February 7, 2024
Healio reports on research published in the Journal of the Pediatric Infectious Diseases Society finding no associated increase in MRSA over a four-year period that followed discontinued contact precautions. Texas-based Children’s Health system stopped contact precautions, with the exception of the NICU, for MRSA across its three hospitals under the belief there was sufficient evidence of safely doing so. The research gives credence to pushback on guidelines offered by several groups that consider contact precautions “essential practice” for preventing MRSA.
Data were collected from September 1, 2017, through August 31, 2023, a period that encompassed before contact precautions were ended and after ending. Of the 766,020 patient days, researchers found 234 incident hospital-onset MRSA infections.
Modeling showed no change in the rate of hospital-onset MRSA after discontinued contact precautions. Similar results were found for MRSA nasal colonization among patients screened prior to cardiac surgery. Additionally, prevalence of contact isolation days decreased 14%. The researchers encourage other pediatric health care facilities to consider their experience when conducting a MRSA-specific risk assessment, as recommended by the same organizations that established the guidelines.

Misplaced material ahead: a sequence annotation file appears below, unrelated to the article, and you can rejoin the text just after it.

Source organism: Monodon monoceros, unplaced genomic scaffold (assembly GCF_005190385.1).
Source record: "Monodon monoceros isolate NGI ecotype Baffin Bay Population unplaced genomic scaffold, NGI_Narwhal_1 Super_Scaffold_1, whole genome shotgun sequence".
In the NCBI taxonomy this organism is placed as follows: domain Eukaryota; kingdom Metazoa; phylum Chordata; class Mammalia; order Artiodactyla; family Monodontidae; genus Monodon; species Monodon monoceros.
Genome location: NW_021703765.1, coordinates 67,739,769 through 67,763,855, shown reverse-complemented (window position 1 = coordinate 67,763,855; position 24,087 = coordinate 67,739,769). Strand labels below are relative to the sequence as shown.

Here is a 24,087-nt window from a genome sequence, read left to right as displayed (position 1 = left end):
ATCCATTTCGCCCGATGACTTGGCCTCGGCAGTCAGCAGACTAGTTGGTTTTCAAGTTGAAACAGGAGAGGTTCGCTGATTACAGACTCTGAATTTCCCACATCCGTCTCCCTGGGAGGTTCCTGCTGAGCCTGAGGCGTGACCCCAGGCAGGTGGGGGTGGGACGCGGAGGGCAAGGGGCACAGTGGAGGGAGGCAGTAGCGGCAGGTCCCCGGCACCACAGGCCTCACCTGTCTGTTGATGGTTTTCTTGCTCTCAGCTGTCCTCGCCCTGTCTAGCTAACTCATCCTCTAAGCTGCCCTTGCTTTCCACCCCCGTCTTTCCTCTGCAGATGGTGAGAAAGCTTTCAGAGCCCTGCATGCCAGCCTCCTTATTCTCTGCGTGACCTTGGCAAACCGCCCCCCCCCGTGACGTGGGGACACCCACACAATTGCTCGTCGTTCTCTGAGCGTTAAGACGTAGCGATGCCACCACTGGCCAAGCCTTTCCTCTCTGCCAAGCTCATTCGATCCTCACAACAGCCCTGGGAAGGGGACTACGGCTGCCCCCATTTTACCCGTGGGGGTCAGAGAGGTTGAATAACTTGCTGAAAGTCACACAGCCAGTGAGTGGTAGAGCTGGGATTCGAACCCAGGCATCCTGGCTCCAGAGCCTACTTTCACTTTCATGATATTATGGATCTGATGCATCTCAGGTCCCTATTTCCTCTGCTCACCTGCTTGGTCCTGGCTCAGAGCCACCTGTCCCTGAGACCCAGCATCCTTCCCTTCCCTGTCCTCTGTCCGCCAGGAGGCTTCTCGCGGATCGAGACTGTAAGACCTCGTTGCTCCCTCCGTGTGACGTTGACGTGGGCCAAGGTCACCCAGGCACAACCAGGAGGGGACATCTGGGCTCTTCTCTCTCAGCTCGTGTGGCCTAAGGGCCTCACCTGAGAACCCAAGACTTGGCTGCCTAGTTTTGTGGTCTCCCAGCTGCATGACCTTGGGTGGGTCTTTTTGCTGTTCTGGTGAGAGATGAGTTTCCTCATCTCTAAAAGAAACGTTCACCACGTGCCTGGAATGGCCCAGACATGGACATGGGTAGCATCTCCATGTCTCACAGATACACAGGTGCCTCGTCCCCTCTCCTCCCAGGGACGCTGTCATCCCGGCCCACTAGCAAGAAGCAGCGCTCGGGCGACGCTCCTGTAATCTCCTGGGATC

PIDS member Zachary Most co-authored the study. He said, “In 2019, our hospital discontinued the long-standing practice of placing all patients with MRSA infection or colonization on contact precautions while hospitalized. Historically, MRSA has been considered such a target organism due to the potential severity of MRSA infections, the possibility of transmission between individuals in health care settings and the limited antimicrobials that can be used to treat these infections.”